Telstra has unveiled plans to bring its public payphones into the 21st century by offering more digital services.
The telco owns more than 16,000 payphones across the country, and despite the increasing use of mobile devices, there were 13 million calls made from payphones last year, 200,000 of which were Triple Zero calls.
Telstra has already started upgrading 1800 payphones in metropolitan areas, the first major redesign since 1983.
"It is envisaged that over time the new payphones will provide a number of additional services for the community, including mobile phone charging, wi-fi access, as well as providing a space for communicating everything from emergency alerts to a range of content services such as public transport information to city maps, weather, tourist advice, information on nearby cultural attractions and the ability to promote the work of charitable organisations," Telstra media general manager Pete Manwaring said in a blog post.
Telstra also hopes the new digital payphones will "help reduce the digital divide" for disadvantaged and vulnerable Australians by offering wi-fi connectivity and USB connectivity.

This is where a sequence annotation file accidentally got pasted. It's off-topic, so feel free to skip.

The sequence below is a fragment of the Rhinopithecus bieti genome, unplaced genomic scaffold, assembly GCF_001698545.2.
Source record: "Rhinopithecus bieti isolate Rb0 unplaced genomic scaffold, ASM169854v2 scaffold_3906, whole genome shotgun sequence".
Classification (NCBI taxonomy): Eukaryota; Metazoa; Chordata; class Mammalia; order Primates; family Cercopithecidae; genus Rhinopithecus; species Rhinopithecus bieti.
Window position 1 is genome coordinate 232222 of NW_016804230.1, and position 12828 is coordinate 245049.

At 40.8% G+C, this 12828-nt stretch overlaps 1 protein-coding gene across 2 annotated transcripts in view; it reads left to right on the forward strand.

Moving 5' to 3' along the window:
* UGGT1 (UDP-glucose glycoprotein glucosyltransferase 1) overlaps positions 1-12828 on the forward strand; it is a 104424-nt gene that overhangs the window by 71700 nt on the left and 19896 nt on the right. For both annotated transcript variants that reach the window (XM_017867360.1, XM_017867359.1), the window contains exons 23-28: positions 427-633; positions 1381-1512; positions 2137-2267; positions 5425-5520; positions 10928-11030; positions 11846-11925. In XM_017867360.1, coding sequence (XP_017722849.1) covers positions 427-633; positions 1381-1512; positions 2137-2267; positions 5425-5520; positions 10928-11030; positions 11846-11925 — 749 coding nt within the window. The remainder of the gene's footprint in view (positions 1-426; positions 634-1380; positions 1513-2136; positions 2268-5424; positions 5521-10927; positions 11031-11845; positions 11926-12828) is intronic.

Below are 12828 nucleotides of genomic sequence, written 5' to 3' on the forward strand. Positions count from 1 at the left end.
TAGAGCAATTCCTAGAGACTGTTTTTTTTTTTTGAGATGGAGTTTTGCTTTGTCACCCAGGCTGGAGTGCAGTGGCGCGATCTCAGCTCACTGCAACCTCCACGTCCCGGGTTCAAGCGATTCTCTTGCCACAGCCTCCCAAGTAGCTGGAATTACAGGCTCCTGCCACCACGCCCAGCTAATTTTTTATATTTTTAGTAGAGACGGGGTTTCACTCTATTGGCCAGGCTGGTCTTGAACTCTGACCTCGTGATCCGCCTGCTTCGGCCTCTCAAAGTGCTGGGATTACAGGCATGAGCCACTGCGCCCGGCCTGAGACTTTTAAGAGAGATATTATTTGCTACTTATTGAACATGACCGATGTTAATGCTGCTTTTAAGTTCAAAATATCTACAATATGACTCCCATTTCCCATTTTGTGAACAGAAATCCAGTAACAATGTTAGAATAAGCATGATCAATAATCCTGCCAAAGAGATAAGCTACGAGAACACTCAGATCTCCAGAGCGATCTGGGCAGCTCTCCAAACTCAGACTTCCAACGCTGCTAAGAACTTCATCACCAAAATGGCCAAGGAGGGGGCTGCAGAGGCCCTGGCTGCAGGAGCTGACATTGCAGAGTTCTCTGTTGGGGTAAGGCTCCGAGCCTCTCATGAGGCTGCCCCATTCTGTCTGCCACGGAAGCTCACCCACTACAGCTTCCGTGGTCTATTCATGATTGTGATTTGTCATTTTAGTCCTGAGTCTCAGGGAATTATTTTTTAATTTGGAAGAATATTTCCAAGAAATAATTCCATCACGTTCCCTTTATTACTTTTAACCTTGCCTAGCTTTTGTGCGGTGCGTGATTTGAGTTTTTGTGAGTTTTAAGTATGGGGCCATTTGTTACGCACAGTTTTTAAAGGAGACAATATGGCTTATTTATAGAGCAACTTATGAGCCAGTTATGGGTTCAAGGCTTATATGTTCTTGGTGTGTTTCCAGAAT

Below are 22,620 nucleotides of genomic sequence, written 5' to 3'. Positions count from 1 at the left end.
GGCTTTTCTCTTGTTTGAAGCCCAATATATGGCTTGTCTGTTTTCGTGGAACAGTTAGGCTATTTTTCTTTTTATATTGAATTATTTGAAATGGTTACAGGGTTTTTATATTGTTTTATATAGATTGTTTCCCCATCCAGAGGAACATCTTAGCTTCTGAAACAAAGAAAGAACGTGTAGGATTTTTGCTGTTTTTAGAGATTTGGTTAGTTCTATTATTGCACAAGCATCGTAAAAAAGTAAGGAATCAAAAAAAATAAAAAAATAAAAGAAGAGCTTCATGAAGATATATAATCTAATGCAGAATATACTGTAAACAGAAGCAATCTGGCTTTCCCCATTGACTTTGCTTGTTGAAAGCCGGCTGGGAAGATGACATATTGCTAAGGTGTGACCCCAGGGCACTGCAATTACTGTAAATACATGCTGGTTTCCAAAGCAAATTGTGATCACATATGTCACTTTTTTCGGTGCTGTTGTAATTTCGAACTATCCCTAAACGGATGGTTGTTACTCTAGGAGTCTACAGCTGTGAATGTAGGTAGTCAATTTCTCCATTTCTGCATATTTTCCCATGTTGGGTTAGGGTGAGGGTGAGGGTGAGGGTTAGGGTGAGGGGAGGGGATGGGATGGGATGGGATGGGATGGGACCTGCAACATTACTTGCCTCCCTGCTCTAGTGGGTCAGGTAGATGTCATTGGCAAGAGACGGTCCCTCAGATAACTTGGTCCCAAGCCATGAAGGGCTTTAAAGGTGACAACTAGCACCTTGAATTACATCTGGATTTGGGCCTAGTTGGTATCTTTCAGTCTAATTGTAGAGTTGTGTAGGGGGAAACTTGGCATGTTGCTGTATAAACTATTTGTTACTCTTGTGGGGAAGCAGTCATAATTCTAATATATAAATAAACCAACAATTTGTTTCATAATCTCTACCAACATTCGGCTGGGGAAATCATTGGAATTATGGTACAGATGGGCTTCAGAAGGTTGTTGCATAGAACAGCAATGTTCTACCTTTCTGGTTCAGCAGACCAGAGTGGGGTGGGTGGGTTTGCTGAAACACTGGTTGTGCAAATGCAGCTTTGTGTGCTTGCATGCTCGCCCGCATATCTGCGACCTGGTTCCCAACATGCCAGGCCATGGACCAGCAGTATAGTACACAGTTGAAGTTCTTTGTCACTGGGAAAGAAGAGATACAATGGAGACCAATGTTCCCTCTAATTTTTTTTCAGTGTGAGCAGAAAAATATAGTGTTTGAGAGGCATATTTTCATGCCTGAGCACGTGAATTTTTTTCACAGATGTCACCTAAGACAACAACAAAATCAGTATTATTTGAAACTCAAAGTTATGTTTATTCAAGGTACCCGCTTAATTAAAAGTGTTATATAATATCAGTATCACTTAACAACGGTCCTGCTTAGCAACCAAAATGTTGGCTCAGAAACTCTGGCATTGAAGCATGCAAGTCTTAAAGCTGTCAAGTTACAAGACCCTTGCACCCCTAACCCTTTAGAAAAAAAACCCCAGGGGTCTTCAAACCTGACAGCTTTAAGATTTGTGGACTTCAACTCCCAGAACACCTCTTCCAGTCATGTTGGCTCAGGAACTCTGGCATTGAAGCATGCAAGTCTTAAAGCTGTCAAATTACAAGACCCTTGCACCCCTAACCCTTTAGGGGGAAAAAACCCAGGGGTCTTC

Telstra tapped outdoor advertising firm JCDecaux for the rollout, who worked on design and delivery, and has already been approved to use the digital payphones for commercial advertising in Melbourne.
So far, 34 digital payphones have been installed in Melbourne. Telstra acknowledged that there were concerns about the size of the new payphones, which are 15cm wider than the classic booths. Manwaring said the larger size was to accommodate for fibre connections and equipment, and that they would only be installed in non-pedestrian thoroughfares.
He added that more advanced digital payphones are expected to rollout in 2020.